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Page:The Pentamerone, or The Story of Stories.djvu/318

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shown to Marziella. Then sending for Luceta, he gave her and Ciommo enough to live upon like princes; whilst Puccia, driven out of the kingdom, wandered about as a beggar; and, as the reward of her not having sown a little bit of cake, she had now to suffer a constant want of bread; for it is the will of Heaven that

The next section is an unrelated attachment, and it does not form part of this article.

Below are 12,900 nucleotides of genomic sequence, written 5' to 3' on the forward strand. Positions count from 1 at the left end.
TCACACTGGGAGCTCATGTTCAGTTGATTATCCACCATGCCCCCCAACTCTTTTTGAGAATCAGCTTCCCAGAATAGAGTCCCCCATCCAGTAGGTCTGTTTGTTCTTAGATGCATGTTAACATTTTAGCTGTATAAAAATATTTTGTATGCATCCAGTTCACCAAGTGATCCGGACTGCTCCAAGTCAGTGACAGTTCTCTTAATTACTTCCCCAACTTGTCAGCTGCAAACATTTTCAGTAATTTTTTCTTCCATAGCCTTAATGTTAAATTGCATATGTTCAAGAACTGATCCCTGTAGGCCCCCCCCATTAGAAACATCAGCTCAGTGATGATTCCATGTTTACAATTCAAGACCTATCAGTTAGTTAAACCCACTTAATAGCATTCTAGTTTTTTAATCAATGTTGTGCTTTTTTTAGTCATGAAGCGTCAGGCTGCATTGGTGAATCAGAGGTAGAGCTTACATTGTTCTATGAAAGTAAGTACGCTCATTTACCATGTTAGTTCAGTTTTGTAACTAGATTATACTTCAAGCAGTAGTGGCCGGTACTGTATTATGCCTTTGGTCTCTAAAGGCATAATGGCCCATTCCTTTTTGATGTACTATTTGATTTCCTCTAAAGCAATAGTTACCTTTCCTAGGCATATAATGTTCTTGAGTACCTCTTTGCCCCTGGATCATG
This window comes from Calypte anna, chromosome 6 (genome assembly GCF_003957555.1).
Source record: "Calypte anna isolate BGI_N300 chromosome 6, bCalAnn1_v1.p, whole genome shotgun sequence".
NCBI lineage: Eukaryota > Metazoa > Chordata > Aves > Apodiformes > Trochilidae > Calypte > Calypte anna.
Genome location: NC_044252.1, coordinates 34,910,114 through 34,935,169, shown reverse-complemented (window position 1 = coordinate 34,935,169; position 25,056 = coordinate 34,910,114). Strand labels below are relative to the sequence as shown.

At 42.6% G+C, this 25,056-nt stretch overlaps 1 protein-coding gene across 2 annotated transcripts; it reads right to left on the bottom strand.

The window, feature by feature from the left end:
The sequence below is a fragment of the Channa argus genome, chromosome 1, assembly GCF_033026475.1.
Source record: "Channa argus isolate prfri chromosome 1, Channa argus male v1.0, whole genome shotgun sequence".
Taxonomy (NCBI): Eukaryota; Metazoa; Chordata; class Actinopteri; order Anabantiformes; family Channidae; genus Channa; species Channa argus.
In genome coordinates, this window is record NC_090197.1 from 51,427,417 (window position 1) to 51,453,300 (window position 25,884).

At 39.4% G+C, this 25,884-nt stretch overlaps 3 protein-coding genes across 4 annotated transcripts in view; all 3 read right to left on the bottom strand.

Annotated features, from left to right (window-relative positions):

"He who shows no pity finds none."



The story of the two cakes was verily a cake stuffed full of plums, which all relished so much that they licked their fingers after it. But as Paola was ready to start with the relation of her story, the Prince's command was like a wolf's eye[1], which robbed every one of speech, and she began as follows.

  1. The belief that a person who was seen by a wolf before seeing the animal himself, lost his sight, prevailed among the ancients: see remarks in Keightley’s Notes on Virgil, p. 126.